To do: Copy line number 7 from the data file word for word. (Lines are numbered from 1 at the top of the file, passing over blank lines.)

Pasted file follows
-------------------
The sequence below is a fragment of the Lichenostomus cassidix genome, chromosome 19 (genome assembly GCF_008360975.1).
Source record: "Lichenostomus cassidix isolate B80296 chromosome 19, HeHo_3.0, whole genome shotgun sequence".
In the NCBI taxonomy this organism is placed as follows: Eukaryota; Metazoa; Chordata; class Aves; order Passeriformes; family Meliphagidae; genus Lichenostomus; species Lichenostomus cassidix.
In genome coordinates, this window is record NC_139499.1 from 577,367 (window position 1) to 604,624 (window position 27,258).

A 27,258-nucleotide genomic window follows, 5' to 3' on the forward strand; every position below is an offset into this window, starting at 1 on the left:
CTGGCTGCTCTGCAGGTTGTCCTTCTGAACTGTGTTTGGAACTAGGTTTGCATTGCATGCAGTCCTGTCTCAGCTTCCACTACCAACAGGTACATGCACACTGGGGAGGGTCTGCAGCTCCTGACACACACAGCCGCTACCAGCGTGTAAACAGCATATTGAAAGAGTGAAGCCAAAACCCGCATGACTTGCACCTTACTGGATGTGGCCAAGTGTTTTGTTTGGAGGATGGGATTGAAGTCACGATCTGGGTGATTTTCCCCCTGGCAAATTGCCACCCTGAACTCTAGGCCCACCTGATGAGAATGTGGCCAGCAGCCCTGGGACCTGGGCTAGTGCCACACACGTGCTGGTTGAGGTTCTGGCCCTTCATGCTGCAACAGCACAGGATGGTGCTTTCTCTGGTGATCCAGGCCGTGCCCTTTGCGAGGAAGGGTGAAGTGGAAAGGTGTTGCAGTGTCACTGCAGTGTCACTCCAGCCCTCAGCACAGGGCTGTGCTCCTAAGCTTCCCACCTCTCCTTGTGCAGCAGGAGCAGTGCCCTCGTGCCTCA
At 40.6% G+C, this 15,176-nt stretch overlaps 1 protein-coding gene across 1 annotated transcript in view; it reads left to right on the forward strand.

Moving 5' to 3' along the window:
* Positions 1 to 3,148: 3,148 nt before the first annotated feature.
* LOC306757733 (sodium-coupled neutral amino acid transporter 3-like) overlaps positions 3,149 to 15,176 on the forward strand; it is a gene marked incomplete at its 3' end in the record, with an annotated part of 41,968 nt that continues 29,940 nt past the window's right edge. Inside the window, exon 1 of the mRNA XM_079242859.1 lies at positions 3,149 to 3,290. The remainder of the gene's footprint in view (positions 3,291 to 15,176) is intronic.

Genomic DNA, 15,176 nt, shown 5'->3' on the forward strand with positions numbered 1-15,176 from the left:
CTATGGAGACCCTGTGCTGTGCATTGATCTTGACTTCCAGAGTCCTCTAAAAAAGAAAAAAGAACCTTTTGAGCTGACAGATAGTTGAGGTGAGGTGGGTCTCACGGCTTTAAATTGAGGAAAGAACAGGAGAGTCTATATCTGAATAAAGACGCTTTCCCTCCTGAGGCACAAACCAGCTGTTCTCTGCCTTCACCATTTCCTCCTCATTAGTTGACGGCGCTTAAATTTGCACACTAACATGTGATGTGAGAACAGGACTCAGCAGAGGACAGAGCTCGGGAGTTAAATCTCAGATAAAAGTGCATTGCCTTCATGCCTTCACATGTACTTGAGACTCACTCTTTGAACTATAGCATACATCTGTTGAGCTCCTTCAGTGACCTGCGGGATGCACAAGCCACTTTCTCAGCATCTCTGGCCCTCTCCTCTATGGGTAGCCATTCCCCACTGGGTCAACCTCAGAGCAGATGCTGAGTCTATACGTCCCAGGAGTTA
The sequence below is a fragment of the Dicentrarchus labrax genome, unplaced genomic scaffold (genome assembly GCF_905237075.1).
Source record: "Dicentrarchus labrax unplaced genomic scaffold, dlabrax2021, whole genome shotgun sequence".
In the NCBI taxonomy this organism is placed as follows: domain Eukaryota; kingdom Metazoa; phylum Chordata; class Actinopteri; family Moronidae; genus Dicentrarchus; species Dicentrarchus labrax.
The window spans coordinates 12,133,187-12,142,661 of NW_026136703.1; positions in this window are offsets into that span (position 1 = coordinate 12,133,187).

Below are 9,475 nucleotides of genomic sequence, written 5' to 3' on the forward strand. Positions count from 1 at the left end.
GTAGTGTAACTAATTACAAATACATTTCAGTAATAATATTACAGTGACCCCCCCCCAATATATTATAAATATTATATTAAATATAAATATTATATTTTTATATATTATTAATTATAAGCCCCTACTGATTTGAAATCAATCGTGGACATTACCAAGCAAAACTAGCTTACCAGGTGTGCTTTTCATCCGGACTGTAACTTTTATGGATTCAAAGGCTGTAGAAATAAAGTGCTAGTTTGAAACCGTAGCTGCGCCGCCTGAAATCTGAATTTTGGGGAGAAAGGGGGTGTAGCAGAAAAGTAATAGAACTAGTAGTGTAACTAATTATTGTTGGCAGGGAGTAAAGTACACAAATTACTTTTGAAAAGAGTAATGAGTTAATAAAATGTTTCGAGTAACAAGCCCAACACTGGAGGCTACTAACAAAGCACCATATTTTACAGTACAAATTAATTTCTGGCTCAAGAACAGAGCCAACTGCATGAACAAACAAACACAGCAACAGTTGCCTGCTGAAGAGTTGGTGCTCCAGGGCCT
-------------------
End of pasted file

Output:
At 40.6% G+C, this 15,176-nt stretch overlaps 1 protein-coding gene across 1 annotated transcript in view; it reads left to right on the forward strand.